Analysts are divided over what the European Central Bank's governing council will agree when it meets later in the day. Some say it will keep interest rates unchanged and not approve more stimulus measures in an effort to spur governments to take action themselves, such as closer fiscal ties and the creation of a banking union.
Other experts, however, predict the central bank will cut interest rates below its record low of 1 percent to help growth or at least indicate it will do so next month.
"Much in terms of market direction today will hinge on the outcome of the ECB meeting and press conference," said Mitul Kotecha, an analyst at Credit Agricole CIB who expects a quarter-point rate cut.
The FTSE 100 in Britain, where markets were closed Monday and Tuesday for Jubilee celebrations, gained 1.4 percent to 5,338.34 by late morning. Germany's DAX rose 1.7 percent to 6,072.58 and France's CAC-40 gained 2.1 percent to 3,049.57.
Investors were also hoping that the Federal Reserve might sanction a new round of monetary stimulus, or "quantitative easing", in which the Fed buys Treasury bonds to drive interest rates lower, after economic indicators turned sharply lower in recent weeks.
Although a survey of the U.S. services sector showed a timid improvement on Tuesday, data on jobs growth and manufacturing last week signaled a sharp slowdown in the world's largest economy. The market hope is that the evidence is now strong enough for the Fed to take action.
Official data confirmed that the eurozone economy did not contract in the first quarter. A revised estimate of earlier released figures showed the currency union's economy stagnated, avoiding a technical recession, but offering little hope of any recovery.
After gains in Asia, Wall Street also appeared set to rise on the open, with Dow Jones industrial futures up 0.9 percent to 12,229 and S&P 500 futures adding 1.1 percent to 1,298.80.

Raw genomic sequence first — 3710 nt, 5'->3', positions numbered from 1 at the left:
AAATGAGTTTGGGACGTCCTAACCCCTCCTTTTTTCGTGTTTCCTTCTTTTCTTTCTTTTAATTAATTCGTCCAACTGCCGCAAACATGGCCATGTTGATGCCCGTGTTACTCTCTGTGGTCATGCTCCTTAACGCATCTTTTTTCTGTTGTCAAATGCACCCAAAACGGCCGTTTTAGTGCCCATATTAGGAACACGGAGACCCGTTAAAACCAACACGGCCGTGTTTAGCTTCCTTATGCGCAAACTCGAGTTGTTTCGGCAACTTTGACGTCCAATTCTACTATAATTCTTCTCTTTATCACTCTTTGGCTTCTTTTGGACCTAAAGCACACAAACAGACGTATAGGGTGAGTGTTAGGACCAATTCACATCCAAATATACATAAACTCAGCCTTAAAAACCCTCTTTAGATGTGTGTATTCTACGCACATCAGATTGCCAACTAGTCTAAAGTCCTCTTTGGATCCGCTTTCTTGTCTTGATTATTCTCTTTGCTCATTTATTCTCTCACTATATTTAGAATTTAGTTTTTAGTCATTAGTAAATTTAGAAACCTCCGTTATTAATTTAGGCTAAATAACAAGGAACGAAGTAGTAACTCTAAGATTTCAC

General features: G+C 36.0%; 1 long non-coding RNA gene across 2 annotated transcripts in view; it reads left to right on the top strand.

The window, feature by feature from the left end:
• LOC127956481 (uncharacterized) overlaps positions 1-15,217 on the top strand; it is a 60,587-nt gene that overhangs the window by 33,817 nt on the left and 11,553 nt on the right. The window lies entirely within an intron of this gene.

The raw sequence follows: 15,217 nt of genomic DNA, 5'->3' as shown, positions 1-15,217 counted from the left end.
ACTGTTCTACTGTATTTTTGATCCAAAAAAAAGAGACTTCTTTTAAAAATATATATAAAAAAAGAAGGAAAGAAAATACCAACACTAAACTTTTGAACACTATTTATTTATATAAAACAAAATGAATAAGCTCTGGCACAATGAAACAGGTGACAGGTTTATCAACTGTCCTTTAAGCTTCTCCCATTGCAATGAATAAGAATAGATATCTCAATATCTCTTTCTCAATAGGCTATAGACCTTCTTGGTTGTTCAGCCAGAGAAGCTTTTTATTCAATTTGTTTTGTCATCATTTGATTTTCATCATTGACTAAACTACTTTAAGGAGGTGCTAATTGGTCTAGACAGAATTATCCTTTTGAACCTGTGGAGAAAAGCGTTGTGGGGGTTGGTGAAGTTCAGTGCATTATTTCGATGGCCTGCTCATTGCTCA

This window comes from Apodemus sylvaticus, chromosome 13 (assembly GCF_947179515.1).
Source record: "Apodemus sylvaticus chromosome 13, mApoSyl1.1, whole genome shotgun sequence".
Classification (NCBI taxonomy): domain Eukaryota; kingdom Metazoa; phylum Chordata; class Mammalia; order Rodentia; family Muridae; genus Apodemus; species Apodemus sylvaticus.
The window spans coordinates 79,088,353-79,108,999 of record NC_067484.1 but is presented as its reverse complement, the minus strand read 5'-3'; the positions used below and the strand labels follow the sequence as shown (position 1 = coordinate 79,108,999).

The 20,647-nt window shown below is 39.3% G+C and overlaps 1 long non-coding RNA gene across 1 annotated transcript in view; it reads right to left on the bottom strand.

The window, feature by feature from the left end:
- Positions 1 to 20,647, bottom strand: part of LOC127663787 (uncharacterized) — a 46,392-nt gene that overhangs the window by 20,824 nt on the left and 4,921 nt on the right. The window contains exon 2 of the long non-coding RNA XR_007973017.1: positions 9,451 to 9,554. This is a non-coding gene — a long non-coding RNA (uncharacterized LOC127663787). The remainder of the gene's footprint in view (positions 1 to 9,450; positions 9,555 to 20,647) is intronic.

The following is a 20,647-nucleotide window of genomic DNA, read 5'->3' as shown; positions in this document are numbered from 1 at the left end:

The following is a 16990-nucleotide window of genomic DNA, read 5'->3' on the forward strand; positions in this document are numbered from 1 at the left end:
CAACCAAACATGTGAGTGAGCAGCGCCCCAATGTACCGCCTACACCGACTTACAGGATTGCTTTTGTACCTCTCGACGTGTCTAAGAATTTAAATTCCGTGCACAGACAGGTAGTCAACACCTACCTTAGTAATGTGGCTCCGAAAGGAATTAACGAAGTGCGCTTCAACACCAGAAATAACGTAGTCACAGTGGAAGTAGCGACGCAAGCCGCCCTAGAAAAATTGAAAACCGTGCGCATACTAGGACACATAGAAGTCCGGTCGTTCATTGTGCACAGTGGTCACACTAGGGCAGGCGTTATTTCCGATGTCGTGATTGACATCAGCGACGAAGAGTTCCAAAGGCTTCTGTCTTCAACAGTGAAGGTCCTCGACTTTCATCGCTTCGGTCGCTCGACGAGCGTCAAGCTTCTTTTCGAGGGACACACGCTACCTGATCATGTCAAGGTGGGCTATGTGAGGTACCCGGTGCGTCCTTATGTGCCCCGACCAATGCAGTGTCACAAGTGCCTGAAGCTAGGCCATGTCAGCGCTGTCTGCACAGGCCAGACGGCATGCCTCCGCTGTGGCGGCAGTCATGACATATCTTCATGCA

Later in the day, traders will eye the U.S. Federal Reserve's so-called Beige Book, a survey of businesses across the United States and monitor Europe's debt crisis developments, in particularly any progress in fixing Spain's banking crisis.
Spain needs money to rescue ailing banks, but can currently only receive such aid from the EU in a government bailout package. Madrid adamantly wants to avoid such a solution, as it would mean fellow eurozone countries and the International Monetary Fund would be allowed to impose fiscal policies on the country.
The country's government would like to allow the EU bailout fund to give money directly to the banks. Several other countries support that option, as well as the European Commission and the European Central Bank, who are expected to propose such a measure at a summit on June 28.
The lingering concern, however, is that creating banking union with the power to bail out banks directly still faces the opposition of Germany and would take months, if not years, to become fully operational, as it would have to be approved by national parliaments throughout the eurozone.
While Spain's borrowing rates edged down on Wednesday, to 6.23 percent, they remain uncomfortably high, indicating investors are still worried about the country's financial future.
In Asia, Japan's Nikkei 225 rose 1.8 percent to close at 8,533.53. Hong Kong's Hang Seng added 1.4 percent to 18,520.53. Australia's S&P/ASX 200 edged 0.3 percent up to 4,055.30, still buoyed by the Reserve Bank of Australia's decision Tuesday to cut interest rates by a quarter percentage point.
Markets in Singapore, Indonesia and Taiwan also moved higher, but those in mainland China fell. Markets in South Korea were closed for a public holiday.
Benchmark oil for July delivery was up 88 cents to $85.17 per barrel in electronic trading on the New York Mercantile Exchange. The contract rose 31 cents to settle at $84.29 in New York on Tuesday.
In currencies, the euro rose to $1.2496 from $1.2446 late Tuesday in New York. The dollar rose to 79.12 yen from 78.73 yen.